In an Ocean of Corporate Defaulters, Vijay Mallya is a Small Fish


The process of extraditing Vijay Mallya started on April 18, 2017. As a part of the process he was arrested and then later released on bail.

Newsreports suggest that the Indian government has taken up this issue with the British government at the highest level. What this suggests that there is a political will to get Mallya back to India and prosecute him. Indeed, that is a very good thing.

Having said that, in an ocean of corporate defaulters and bad loans of banks, Mallya is a very small fish. A newsreport on Moneycontrol points out that Mallya owes banks and the service tax department around Rs 9,000 crore. This includes the principal loan amount, interest on the loans as well as penalties.

Now compare this to the total gross non-performing assets(NPAs) or bad loans of Indian banks. These are loans which borrowers have defaulted on and stopped their repayment. As of December 31, 2016, the gross NPAs of banks stood at Rs 7,23,323 crore. The gross NPAs of public sector banks, to whom Mallya mainly owes money, stood at Rs 6,46,199 crore.

This comparison clearly tells us that Mallya is a small fry in the overall NPA pie. Let’s now look specifically at the corporate NPAs. As of March 31, 2016, the total corporate gross NPAs of public sector banks stood at Rs 3,36,124 crore or 11.95 per cent of the total loans given out to corporates. This is the latest number I could find. There is enough evidence to suggest that the situation has worsened since then. Compare this to what Mallya owes to banks and you know why Mallya is a small fish in the ocean of corporate defaulters.

While the government needs to put all its effort into getting Mallya back to India, it also needs to go after other defaulters sitting peacefully in India. This is something that hasn’t really happened up until now.

Let’s take a look at Table 1. It shows the non-performing assets recovered by the public sector banks over the years.

Table 1: NPAs of PSBs recovered through various channelsTable 1 does not make for a happy picture. The rate of recovery of non-performing assets or bad loans has fallen dramatically over the years. In 2013-2014, the total bad loans involved were Rs 1,49,149 crore. Of this Rs 28,052 crore was recovered. The rate of recovery worked out to 18.8 per cent.

In 2014-2015, the total bad loans involved were at Rs 2,26,529 crore. Of this Rs 27,849 crore was recovered. The rate of recovery worked out to 12.3 per cent. In 2015-2016, the rate of recovery fell further. The total bad loans involved were Rs 1,91,464 crore. Of this Rs 19,757 crore was recovered. The rate of recovery worked out to 10.3 per cent.

Hence, the rate of recovery of loans has fallen on the whole. How does the scenario look if we ignore Lok Adalats as a channel of recovery, given that the amounts involved there are on the smaller side. The rate of recovery improves but only a little.

In 2013-2014, 2014-2015 and 2015-2016, the rate of recovery works out to 20.2 per cent, 13.5 per cent and 13.6 per cent, respectively. Hence, the rate of recovery goes up a little if
we ignore Lok Adalats as a channel of recovery, but the difference is not much to change the overall conclusion.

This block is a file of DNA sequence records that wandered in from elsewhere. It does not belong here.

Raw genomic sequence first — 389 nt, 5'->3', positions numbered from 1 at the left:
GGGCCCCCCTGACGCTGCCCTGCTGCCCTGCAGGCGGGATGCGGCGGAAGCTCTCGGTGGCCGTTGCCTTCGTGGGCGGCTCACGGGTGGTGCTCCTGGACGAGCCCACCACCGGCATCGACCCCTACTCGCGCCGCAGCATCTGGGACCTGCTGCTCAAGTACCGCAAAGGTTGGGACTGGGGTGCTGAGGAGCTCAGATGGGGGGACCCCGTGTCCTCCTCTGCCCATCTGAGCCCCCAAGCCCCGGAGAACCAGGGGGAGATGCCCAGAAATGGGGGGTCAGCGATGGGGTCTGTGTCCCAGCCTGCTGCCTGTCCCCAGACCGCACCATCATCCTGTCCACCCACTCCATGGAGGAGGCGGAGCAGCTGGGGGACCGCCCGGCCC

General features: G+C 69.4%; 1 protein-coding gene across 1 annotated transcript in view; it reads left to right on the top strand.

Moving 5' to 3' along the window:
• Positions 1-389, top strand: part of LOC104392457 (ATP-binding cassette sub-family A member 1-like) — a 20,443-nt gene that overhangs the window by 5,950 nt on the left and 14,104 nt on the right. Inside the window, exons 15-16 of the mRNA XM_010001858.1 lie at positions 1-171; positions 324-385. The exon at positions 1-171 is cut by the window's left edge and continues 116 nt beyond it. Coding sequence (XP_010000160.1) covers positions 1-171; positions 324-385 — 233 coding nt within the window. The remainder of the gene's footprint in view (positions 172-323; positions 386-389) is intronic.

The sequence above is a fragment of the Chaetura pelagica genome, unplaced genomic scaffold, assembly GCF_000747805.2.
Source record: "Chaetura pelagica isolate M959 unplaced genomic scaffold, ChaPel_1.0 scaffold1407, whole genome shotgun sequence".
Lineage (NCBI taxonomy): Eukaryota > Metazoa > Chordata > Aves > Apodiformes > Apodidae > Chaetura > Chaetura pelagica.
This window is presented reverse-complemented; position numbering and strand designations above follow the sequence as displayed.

If the government really wants to clean up the mess that prevails at public sector banks, it should be looking to improve the rate of recovery of bad loans. And that will only be possible if banks go after large defaulters with a lot of vigour, something that has not happened up until now.

This will happen only if there is political will for the same because ultimately public sector banks are owned by the government, and if the government wants something to happen it will happen. No bank employee is going to risk his career by going after a loan which has been defaulted on by a large corporate, only to find out that the corporate is friends with a politician.

In fact, the Economic Survey had some interesting data on corporates which had taken
on a lot of bank loans and are now finding it difficult to repay them. Many corporates to which banks lent money now have an interest coverage ratio of less than one. These companies are referred to as stressed companies. This basically means that the operating profit (earnings before interest and taxes) of these firms is lower than the interest that they need to pay on their outstanding debt, during a given period. Hence, these companies are simply not earning enough to pay the interest on the loans they had taken on.

The stressed companies with an interest coverage ratio of less than one, owe a little more than 40 per cent of the loans given out by Indian banks. It is these companies which are essentially holding Indian banks back.

In fact, even within stressed companies (i.e. companies with an interest coverage ratio of less than one) the problem is concentrated among a few borrowers. A mere 50 companies account for 71 per cent of the loans owed by the stressed companies. On an average these companies owe Rs 20,000 crore each to the banking system. The top 10 companies on an average owe Rs 40,000 crore apiece.

This is where the real problem of Indian banking lies. Only if the public sector banks  along with the government can clean this up, will the mess get cleaned up. Whether the government will show the same vigour as it has to get Mallya back to India, on this front, on that your guess remains as good as mine.

The column originally appeared on April 20, 2017, on Equitymaster

Will RBI’s Latest Rescue Act Clean the Mess in Public Sector Banks?


Late last week, the Reserve Bank of India(RBI) unleashed yet another weapon to clean up the mess that India’s public sector banks are in. The RBI reviewed and revised the preventive corrective action (PCA) framework for banks.

At a very simplistic level, the PCA framework essentially will restrict the ability of any bank to go about their normal business, in case they don’t meet certain performance parameters. The idea is to ensure that banks do not get into a further mess.